Currently; the United States is the only of the wealthy countries that does not report social class in the vital statistics records [41] . However; “race” is commonly used in the census and as a research variable in the United States [42] . The general assumption behind this is that “races” represent genetic characteristics that affect the health of individuals of African descent differently from the individuals of European descent [43] [44] . In reality; all peoples that are considered “non-white” in the United States are minorities that reflect a low socio-economic status [45] . It is now well known that socio-economic status and geographical residence explains better the health disparities between the so called “races” in the United States [46] . Assumptions about “race” determined health disparities fail to acknowledge that social conditions like poverty, violence, and instability, alters biological development [47] [48] (See the second video about epigenetics and gene expression). Racism and discrimination are very influential factors that contribute to these social and health inequalities.

Psychosocial stress is caused by perceived racial discrimination [49] [50] . Within African Americans; individuals with the darker skin pigmentation receive greater levels of discrimination than the individuals with lighter skin pigmentation [51] . In addition; dark skinned patients are less likely to be referred for treatment than light skinned patients even when both are reporting identical cardiac symptoms [52] . The high prevalence of hypertension and other other health disparities in African Americans might be to a great degree attributed to the stress response provoked by racism, social inequality and economic deprivation [53] .



Discussion Board







External Media Links




Stress Response: Savior to Killer. Robert Sapolsky.
http://www.youtube.com/watch?v=sPS7GnromGo

When the Bough Breaks: Kim Anderson's Story. Unnatural Causes.
http://www.youtube.com/watch?v=sdFzwPEfRhs

Bad Sugar: Water Rights and Diabetes in Arizona. Unnatural Causes.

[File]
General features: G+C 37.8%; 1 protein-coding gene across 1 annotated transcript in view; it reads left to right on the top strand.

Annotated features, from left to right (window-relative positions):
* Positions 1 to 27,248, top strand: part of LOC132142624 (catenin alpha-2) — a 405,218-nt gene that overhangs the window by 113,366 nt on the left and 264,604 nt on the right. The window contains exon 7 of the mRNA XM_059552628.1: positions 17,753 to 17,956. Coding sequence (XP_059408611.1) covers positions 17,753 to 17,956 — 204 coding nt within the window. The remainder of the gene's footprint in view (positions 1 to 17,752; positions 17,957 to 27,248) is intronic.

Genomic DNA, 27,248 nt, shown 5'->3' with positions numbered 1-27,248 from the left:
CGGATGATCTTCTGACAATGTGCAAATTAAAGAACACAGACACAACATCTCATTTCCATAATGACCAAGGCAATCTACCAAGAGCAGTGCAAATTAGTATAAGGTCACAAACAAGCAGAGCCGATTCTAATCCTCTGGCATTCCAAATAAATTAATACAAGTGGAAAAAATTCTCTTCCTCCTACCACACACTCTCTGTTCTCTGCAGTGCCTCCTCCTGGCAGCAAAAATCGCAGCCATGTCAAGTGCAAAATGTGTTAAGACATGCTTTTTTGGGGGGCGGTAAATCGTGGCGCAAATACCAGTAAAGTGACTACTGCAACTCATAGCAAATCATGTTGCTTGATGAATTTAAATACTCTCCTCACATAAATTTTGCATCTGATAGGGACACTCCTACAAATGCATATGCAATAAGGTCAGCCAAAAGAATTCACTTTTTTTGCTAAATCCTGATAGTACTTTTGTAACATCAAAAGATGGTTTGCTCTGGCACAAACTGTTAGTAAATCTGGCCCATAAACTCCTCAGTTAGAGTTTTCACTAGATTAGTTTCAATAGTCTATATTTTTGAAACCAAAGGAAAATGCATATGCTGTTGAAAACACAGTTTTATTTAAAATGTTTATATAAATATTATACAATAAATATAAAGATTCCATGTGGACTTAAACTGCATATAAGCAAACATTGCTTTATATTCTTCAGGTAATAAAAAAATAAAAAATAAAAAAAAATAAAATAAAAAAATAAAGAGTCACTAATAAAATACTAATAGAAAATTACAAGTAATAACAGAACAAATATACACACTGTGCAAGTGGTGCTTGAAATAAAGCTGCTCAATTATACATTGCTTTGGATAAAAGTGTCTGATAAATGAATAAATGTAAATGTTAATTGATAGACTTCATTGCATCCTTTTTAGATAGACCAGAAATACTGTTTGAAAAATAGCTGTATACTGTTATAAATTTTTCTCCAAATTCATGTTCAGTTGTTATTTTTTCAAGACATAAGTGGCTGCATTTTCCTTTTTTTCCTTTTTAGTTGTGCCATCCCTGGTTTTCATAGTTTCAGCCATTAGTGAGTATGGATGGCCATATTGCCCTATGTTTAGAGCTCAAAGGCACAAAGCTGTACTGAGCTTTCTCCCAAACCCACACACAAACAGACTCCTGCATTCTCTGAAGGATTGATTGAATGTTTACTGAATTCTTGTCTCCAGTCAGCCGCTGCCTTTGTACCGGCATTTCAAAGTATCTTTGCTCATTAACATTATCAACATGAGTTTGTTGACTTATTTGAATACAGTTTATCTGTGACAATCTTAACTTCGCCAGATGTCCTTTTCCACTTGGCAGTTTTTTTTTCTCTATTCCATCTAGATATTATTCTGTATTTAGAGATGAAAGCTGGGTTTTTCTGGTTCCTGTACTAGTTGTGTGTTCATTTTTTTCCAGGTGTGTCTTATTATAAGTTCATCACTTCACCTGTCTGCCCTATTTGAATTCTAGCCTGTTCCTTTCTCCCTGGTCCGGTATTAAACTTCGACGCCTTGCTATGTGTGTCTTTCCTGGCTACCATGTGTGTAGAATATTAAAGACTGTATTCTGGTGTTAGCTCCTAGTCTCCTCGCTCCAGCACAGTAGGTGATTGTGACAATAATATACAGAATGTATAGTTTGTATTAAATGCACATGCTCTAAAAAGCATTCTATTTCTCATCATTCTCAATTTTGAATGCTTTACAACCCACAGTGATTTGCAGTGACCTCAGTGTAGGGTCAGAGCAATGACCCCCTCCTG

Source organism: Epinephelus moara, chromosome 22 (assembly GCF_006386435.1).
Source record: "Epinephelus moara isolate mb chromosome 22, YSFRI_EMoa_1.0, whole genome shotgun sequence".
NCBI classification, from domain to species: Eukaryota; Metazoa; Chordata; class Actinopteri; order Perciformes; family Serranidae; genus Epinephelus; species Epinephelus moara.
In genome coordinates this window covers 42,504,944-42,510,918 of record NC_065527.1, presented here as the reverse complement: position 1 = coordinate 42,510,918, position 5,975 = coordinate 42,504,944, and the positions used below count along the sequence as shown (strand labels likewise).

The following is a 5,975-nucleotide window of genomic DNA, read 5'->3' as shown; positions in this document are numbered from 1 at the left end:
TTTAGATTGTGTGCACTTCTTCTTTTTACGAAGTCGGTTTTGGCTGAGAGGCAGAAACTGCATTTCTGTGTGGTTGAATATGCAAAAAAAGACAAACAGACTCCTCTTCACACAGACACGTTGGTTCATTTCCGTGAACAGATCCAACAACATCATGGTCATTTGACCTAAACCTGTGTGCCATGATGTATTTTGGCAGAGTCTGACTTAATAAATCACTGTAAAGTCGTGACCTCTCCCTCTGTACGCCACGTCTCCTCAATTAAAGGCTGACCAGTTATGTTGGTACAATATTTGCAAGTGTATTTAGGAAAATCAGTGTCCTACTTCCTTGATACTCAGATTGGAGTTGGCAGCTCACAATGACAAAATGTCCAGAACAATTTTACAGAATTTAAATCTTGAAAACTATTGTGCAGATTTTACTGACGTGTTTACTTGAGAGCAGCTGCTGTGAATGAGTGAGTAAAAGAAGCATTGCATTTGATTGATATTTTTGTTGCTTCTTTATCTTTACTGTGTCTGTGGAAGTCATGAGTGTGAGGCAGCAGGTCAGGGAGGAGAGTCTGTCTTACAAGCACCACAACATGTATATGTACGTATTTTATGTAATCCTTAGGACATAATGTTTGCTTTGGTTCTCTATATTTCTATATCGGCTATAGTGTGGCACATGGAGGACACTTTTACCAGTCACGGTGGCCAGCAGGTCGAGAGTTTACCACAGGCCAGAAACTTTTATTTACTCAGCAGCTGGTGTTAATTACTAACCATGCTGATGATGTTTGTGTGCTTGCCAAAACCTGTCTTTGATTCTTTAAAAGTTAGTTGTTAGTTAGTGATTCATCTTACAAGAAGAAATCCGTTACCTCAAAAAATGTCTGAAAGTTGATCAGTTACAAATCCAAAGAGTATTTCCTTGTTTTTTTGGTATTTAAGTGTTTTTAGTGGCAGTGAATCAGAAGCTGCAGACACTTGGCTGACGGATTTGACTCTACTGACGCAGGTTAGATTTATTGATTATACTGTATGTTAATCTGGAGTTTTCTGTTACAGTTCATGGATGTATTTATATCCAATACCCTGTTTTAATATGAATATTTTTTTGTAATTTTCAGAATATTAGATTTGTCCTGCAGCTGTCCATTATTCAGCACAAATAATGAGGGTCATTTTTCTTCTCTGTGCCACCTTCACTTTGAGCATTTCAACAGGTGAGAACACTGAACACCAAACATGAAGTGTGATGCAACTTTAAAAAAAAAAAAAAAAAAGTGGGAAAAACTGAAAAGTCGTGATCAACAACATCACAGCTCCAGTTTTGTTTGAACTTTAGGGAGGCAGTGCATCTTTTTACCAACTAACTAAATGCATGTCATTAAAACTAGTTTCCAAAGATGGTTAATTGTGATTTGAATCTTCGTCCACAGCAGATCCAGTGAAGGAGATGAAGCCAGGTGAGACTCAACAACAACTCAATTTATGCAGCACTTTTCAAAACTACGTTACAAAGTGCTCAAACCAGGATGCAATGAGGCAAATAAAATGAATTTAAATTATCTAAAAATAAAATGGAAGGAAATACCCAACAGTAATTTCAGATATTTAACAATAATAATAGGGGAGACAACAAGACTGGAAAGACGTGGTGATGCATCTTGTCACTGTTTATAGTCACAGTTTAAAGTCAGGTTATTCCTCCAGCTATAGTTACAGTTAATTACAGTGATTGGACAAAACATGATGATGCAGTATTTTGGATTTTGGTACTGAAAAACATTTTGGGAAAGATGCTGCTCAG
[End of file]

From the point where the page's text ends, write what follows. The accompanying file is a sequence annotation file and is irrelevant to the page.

http://www.youtube.com/watch?v=3pXzbTHhZGQ

Becoming American: Wealth Equals Health. Unnatural Causes.
http://www.youtube.com/watch?v=NqzsMW8B0u4

In Sickness and In Wealth: Health in America. Unnatural Causes.
http://www.youtube.com/watch?v=w98GSXBEyQw

The Mystery of Black-White Differences in Infant Mortality. Unnatural Causes.
http://www.youtube.com/watch?v=INc1a6u8yP4

The Story of Race: A History. American Anthropological Association.
http://www.youtube.com/user/UnderstandingRace#p/a/u/0/No5ai6LZLFg

RACE: Are We So Different? American Anthropological Association.
http://www.youtube.com/user/UnderstandingRace#p/a/u/1/8aaTAUAEyho

Living in Disadvantaged Neighborhoods is Bad for Your Health
http://www.youtube.com/user/unnaturalcausesdoc#p/u/11/pzafgHG7EFE

The Epigenetics of Identical Twins
http://www.youtube.com/watch?v=AV8FM_d1Leo

Epigenetics Neil Degrasse Tyson
http://www.youtube.com/watch?v=LcaRTDsLmiA

What Does Hypertension Do?
http://www.youtube.com/watch?v=fUcLrdPJurU

How Racism Impacts Pregnancy Outcomes
http://www.youtube.com/watch?v=k8fuzh4d544


References




Dressler, W.W. 1992 Culture, Stress, and Depressive Symptoms: Building and Testing a Model in a Specific Setting. In Anthropological Research: Process and Application J. J. Poggie, B. R. DeWalt, and W. W. Dressler, eds. Pp. 19-34. Albany: State University of New York Press.


Dressler, W.W. 1995 Modeling Biocultural Interactions: Examples from Studies of Stress and Cardiovascular Disease. Yearbook of Physical Anthropology 38:27-56.


Leaderman S.A, V. Rauh, L. Weiss, J.L. Stein, L.A. Hoepner, M. Becker, F.P. Perrera. 2004 The Effect of the World Trade Center Event on Birth Outcomes Among Term Deliveries at Three Lower Manhattan Hospitals. Environmental Health Perspectives. 112 (17):1772-1778.


Marmot, Michael. 2004 The Status Syndrome: How Social Standing Affects our Health and Longevity. New York: Henry Holt.


McEwen B.S. 1998 Protective and damaging effects of stress mediators. New Engl. J. Med. 338: 171-179.


McEwen B.S, Stellar E. 1993 Stress and the individual: Mechanisms leading to disease. Arch. Intern. Med. 153: 2093-3101.


Sapolsky R.M. 2004 Why Zebras Don't Get Ulcers? Holt Paperbacks, 3rd Edition. Pp 126-158.


Schulkin J. 2003 Rethinking Homeostasis: Allostatic Regulation in Physiology and Pathophysiology. A Bradford Book, The MIT Press, Cambridge, Massachusetts, London, England.


Wiley S.A, Allen J.S. 2009 Medical Anthropology: A Biocultural Approach. New York, Oxford. Oxford University Press.


Wilkinson, Richard G. 1996 Unhealthy Societies: The Afflictions of Inequality. New York: Routledge.




Works Cited